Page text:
Thursday, April 09, 2009

Gates following Rumsfeld’s lead?

Is it just me or does the second part of SecDef Gates’ two-part defense plan, as summarized by Austin Bay at Townhall, not echo Rumfsfeld’s, “As you know, you go to war with the army you have, not the army you might want or wish to have at a later time.”

Gates' defense plan, presented this week, seeks to embed these [the first part] capabilities ["small war" capabilities, including counter-insurgency skills, local security training programs, rule of law projects, and economic and political stabilization capacities] but also [the second part explained more below] thwart the most likely current and emerging conventional threats, what he called "the security challenges posed by the military forces of other countries -- from those actively hostile to those at strategic crossroads."

"Most likely" sounds bland, but for Congress, defense industries and many military leaders, they are fighting words. Money isn't the only reason -- legitimate debate over what constitutes adequate preparation for a "war of national survival" is not only justifiable, but a duty. The reason the United States confronts terrorist threats is that America has the combat power to win conventional force-on-force fights, and that must be retained.

Gates doesn't dispute that -- he argues for balance. Budgets are limited. Procuring the expensive "perfect" may be ideal, but acquiring sufficient numbers of "the better than good enough" is more rational.

As a specific example, Gates bets that a sufficient number of F-35s assures U.S. air dominance in the coming decades, so the Pentagon can buy fewer F-22s. Now a battle over numbers flares. Gates says 187 F-22s. I estimate the right number is around 250. Hey, it's not quite thin air. It's based on attrition and operational estimates, and posits a U.S.-China clash over Taiwan.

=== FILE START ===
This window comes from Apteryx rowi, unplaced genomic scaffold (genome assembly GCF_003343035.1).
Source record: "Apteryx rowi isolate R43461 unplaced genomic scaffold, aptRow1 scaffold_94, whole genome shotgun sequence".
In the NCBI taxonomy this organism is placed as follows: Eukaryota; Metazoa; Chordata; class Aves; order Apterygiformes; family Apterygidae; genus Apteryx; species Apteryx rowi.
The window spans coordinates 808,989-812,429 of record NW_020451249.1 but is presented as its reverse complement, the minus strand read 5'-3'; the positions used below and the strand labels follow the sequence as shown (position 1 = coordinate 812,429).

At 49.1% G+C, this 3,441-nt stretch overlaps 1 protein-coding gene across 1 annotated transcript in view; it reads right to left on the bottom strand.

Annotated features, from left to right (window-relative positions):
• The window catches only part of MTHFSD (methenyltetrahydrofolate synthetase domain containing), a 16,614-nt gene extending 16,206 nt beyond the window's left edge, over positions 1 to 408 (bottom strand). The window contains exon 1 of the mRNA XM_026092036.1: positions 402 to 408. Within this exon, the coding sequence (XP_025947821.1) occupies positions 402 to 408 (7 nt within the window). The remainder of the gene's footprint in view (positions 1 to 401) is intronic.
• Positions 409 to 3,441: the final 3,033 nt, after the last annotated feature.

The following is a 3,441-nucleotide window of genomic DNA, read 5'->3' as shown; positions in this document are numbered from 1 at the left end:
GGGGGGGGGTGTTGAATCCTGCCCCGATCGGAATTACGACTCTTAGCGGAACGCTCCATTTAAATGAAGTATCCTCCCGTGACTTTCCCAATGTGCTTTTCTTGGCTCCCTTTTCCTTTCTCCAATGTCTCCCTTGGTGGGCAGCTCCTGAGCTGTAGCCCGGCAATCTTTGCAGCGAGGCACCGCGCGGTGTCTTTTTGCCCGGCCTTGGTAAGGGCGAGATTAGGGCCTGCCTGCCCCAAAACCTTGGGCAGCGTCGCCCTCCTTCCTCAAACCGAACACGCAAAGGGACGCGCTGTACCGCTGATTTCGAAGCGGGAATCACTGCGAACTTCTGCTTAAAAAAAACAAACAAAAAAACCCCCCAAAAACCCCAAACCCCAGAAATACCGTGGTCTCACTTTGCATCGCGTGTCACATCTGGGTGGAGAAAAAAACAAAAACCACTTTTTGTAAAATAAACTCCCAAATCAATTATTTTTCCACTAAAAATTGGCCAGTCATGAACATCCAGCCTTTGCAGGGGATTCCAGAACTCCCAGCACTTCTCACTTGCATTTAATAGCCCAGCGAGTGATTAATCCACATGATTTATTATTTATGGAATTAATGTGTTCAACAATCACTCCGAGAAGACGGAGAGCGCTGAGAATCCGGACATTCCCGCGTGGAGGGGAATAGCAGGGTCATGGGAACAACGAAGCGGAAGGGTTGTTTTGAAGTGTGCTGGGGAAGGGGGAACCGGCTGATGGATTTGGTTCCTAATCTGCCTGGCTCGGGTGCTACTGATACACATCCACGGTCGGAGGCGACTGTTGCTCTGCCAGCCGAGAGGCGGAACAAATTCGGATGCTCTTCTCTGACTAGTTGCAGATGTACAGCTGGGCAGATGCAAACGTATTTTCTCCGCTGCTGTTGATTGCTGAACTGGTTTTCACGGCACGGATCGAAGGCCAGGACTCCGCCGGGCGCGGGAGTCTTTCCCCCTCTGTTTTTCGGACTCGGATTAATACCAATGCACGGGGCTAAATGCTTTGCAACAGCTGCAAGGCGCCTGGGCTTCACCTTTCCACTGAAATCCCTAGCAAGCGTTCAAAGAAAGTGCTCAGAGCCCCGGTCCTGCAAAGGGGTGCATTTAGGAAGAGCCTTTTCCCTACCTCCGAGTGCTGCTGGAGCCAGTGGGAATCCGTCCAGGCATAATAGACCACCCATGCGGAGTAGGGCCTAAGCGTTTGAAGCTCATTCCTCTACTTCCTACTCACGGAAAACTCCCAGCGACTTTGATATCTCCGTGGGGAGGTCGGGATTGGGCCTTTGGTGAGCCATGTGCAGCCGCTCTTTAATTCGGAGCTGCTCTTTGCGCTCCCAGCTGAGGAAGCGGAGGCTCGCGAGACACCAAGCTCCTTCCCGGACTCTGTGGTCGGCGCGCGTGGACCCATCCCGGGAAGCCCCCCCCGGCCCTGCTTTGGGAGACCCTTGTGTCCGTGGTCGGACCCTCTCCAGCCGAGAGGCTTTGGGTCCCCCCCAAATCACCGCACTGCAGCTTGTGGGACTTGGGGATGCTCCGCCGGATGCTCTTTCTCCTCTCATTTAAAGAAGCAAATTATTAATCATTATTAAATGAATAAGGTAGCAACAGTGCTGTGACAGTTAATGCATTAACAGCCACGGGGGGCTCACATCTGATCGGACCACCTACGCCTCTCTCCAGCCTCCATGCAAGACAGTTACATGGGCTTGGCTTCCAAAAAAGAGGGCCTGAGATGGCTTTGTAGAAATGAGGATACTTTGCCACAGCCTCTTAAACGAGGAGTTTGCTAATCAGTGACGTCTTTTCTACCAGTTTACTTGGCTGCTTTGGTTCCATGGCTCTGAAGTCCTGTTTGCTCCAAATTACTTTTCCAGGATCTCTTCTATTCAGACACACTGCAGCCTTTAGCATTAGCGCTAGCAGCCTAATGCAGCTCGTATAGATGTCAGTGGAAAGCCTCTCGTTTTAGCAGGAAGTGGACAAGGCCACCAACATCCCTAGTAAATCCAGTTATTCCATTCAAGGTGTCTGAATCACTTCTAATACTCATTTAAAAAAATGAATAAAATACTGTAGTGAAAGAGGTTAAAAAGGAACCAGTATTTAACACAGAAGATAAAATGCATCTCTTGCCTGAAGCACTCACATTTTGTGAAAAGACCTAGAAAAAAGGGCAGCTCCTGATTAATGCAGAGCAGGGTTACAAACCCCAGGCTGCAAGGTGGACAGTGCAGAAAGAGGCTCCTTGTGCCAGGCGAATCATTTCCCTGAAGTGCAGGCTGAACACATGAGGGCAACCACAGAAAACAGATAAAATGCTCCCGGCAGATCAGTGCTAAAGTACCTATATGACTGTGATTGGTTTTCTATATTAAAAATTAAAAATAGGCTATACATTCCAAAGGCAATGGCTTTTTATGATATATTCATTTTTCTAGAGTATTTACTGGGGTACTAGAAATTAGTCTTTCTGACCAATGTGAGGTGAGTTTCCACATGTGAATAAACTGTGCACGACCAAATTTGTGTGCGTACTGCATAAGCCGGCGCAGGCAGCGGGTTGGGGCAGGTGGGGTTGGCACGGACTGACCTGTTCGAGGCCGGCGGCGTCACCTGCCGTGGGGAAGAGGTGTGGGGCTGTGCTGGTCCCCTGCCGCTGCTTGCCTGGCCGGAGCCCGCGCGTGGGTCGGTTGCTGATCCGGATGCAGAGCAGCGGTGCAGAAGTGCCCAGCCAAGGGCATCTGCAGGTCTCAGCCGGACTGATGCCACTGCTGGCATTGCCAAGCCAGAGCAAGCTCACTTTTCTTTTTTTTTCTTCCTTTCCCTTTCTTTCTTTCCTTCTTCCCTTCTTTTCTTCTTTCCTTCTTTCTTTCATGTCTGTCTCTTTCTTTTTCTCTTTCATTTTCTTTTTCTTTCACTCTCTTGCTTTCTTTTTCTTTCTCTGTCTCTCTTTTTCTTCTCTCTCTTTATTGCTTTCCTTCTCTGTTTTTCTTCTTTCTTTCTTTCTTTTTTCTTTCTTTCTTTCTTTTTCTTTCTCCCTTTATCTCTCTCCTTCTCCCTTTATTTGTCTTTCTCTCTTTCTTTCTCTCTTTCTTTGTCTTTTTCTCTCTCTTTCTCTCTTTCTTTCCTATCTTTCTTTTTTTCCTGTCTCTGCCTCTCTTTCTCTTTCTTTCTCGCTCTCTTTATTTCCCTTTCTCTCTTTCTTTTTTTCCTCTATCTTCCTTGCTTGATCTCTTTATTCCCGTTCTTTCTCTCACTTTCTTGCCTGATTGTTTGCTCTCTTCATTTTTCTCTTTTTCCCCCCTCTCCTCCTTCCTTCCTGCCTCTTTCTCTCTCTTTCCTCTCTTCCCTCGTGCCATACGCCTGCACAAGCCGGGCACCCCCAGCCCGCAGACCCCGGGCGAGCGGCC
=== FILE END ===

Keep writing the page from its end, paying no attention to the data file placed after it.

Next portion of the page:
No one wants that conflict, but if it occurs sometime in the next 20 years we'll rue the day we didn't buy more F-22s. Gates, however, wins the bigger point -- America has less expensive systems that more than overmatch potential adversaries.

In hindsight Rumsfeld’s comments, which seemed so outrageous at the time in the context of the under-armored Humvees, really did merit the opening phrase, “As you know….” It comes down to economics like so much of life (and death). Bay continues:

Choices must be made, and Secretary of Defense Gates has made his. He has done so with an acute assessment of the long-term strategic benefits of assuring success in Iraq and Afghanistan complemented by a cool, intellectually defensible estimate of future requirements. His proposals now become a Washington budget warfighting document.


Stephanie said...

You're trying to make me read something, like Defense Plans, that don''t have anything to do with Adam Lambert, aren't you?

Scooter said...

Nah. Just thought that Rummy got a bit of raw deal. He was all about bringing the military into the 21st C. Yeah, he didn't get the surge and counter-insurgency deal, but I've felt for a long time he was on the right track otherwise.

I want 500 each of the F-35s and F-22s and 20 carriers (Wasn't it Clinton's first statement whenever there was a world event--where are the carriers?)...but I can't forego the force that can get the job done in favor of the force that can do the job with near zero casualties given...that word again, economics.